A patient’s initial self-image had an impact on outcome a year later.
Self-image, or the way we view ourselves, has real predictive value in treatment outcome, according to findings at the Karolinska Institute in Stockholm, Sweden. A trio of researchers led by Dr. Emma Forsén Mantilla came to this conclusion after a year of following a large clinical sample of adult women with eating disorders (n=2221) (J Eat Disord. 2019; 7:15). Participants were from five diagnostic groups: 457 women with restrictive-type anorexia nervosa (AN-R); 228 women with binge-purge type AN (AN/BP); 861 women with BN; 505 with other specified eating disorders (OSFED), and 170 with binge-eating disorder (BED).
The authors used data from the interpersonal Structural Analysis of Social Behavior(SASB) self-image or introject, which captures both the valuation of self-esteem and self-directed actions, or how one treats oneself as a result of interpersonal learning. Previous studies had shown that a negative self-image predicted poor treatment outcome, dropping out from treatment, and suicidal behavior. Participants also completed number of questionnaires, including the Eating Disorder Examination Questionnaire (EDE-Q).
Dr. Forsén Mantilla and colleagues’ goal was to extend the findings by Birgegård et al. (Int J Eat Disord. 2009; 42:522) by studying the predictive value of the SASBon 12-month outcome among patients with DSM-5eating disorder diagnoses. Data were taken from the STEPWISE clinical database, an Internet-based data collection system for specialized eating disorders care in Sweden. STEPWISE has been in use since 2005 (Eur Eat Disord Rev. 2010; 18:251). The authors hypothesized that self-control, self-blame and, inversely, self-acceptance, could be used to strongly predict outcome in AN, whereas variables related to affiliation, as in self-love/attack would moderately predict outcome among patients with BN.
Results for AN/BP, AN/R
For patients with AN/BP, lower self-neglect scores predicted a more positive clinical outcome. For those diagnosed with AN/R, higher self-love and lower self-blame scores predicted a more positive clinical outcome at 12 months. Among those with OSFED, higher scores on self-love and lower self-blame and self-control scores predicted a better outcome; for those with BED, higher self-love scores predicted a better outcome at 12 months.
The authors also reported that AN/R patients with less severe baseline eating disorders, younger ages, and higher self-love scores do better after one year in specialist care. One intriguing finding was that higher scores on Self-examination were associated with still having an eating disorder after a year of treatment. The authors pondered whether accepting oneself “as is” when ill, by allowing the self to remain static and to follow current impulses, can be detrimental even though the SASB variable is positive at face value. This might be a reflection of the “anorexic self” rather than the “authentic self,” and might encourage resistance to change.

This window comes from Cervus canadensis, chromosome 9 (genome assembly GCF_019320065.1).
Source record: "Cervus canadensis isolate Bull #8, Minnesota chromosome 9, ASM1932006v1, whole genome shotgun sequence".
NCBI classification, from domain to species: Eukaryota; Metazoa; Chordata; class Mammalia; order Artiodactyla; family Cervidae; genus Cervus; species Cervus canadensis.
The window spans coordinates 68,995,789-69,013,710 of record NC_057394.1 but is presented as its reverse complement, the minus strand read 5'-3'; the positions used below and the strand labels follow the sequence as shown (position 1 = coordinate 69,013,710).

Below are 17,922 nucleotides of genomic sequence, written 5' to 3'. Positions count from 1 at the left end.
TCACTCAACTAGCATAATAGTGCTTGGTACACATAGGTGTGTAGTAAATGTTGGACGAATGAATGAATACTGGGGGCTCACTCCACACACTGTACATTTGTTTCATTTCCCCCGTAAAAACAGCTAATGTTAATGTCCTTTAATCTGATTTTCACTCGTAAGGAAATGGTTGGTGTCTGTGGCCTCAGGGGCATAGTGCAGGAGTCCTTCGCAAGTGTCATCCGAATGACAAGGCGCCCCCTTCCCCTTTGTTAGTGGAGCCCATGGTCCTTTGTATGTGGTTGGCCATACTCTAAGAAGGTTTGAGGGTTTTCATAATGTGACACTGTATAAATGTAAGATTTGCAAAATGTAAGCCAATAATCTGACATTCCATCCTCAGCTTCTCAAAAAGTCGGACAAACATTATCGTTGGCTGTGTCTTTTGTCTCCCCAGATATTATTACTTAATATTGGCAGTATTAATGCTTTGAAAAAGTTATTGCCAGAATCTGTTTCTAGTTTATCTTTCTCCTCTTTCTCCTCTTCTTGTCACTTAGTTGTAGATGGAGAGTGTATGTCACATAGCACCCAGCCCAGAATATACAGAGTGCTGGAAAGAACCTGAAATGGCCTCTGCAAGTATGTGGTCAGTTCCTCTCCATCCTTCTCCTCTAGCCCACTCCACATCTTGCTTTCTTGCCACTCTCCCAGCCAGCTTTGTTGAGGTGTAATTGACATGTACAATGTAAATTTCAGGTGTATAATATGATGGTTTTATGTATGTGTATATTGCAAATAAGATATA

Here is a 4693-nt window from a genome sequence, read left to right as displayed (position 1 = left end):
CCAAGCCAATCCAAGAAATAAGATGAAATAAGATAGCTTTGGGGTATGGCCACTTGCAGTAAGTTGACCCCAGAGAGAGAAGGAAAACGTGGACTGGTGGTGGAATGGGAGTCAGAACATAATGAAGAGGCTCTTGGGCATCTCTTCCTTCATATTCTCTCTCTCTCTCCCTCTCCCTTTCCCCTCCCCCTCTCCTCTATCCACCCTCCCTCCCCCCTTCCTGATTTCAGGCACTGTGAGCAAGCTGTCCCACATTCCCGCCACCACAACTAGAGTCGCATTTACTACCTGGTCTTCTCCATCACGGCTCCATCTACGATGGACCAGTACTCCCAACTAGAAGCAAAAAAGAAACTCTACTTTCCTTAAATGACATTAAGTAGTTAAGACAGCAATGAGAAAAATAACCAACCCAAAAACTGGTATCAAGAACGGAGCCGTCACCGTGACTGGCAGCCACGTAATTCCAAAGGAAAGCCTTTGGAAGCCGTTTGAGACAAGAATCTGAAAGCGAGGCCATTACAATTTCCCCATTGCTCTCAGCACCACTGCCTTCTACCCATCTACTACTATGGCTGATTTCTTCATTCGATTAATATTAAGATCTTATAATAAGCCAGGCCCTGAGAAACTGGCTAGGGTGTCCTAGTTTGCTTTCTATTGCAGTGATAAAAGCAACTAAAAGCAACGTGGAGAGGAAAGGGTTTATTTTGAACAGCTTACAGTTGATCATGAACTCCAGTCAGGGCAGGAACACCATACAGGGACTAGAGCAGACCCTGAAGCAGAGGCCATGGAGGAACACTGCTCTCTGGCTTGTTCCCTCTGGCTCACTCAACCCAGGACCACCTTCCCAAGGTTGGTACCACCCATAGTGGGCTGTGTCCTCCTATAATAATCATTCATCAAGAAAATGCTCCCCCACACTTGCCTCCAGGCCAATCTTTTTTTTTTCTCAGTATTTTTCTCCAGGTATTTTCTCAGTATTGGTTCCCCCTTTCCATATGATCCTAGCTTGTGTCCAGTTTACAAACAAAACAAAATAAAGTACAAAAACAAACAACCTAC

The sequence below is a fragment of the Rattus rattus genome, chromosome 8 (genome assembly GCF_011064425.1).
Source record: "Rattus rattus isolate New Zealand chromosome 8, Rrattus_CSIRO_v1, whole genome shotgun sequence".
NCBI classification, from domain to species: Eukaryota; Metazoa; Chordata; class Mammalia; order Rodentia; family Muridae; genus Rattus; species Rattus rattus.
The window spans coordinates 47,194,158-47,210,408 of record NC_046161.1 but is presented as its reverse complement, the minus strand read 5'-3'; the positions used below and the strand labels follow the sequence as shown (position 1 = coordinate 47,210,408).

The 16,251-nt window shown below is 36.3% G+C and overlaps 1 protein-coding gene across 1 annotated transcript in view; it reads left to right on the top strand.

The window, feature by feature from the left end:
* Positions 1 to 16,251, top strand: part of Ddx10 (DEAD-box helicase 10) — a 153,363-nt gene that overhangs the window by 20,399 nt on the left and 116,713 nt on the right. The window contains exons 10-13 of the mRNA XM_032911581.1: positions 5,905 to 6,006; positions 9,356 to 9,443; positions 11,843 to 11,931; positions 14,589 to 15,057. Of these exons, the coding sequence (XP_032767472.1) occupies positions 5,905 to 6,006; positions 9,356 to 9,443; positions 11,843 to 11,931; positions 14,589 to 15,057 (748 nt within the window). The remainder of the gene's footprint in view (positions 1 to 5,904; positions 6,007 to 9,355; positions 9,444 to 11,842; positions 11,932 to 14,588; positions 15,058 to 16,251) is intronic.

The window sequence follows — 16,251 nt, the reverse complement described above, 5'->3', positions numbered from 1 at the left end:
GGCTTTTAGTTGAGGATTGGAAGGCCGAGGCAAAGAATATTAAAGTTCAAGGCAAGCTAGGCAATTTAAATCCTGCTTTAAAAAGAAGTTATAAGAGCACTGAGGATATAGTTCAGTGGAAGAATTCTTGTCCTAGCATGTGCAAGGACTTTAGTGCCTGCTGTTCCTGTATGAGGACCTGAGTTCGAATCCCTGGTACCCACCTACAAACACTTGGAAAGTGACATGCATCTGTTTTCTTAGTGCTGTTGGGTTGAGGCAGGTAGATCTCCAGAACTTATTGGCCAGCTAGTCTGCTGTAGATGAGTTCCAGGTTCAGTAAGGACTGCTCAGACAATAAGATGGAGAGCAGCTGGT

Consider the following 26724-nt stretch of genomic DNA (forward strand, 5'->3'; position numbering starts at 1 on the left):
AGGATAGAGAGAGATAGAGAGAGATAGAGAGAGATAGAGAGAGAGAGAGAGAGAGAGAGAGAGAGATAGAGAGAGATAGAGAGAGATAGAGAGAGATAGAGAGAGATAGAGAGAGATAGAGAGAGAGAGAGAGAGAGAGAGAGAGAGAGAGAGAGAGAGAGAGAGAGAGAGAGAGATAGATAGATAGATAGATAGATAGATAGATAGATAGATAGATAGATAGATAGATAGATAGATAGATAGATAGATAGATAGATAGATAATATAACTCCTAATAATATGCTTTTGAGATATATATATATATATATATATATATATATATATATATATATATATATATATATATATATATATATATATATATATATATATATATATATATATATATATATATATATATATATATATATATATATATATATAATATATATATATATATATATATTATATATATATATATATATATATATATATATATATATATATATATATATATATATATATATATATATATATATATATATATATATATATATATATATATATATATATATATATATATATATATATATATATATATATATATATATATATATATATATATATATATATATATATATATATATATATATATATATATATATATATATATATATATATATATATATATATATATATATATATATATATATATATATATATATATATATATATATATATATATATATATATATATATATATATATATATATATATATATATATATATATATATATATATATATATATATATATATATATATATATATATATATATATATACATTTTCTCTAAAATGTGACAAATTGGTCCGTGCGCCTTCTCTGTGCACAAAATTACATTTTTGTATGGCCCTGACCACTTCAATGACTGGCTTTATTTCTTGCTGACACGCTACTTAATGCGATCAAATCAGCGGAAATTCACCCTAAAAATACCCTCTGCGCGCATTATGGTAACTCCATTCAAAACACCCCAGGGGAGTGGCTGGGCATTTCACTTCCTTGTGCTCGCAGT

Compared to previous findings, the authors’ results among AN patients were not clearly related to Self-control. Instead, the dimension of affiliation was prominent and led to the addition of Self-control in those with AN/BP and OSFED. A strength of this study, compared with earlier reports, was the authors’ attempt to include the entire eating disorders diagnostic spectrum, as represented in the DSM-5. Thus, AN subtypes were included as well as previous EDNOS (eating disorders not otherwise specified) patients in AN and BN groups. Two limitations of the study were: (1) that relevant follow-up data were not available for 40% of the complete patient sample follow-up data (a large number), and (2) as a minor limitation, the authors attempted to construct the DSM-5diagnostic categories based on DSM-IVdiagnostic data.
The authors concluded that self-image aspects may provide clinically useful information at the beginning of treatment, especially in those with AN, because self-image are clinically relevant and may predict outcome.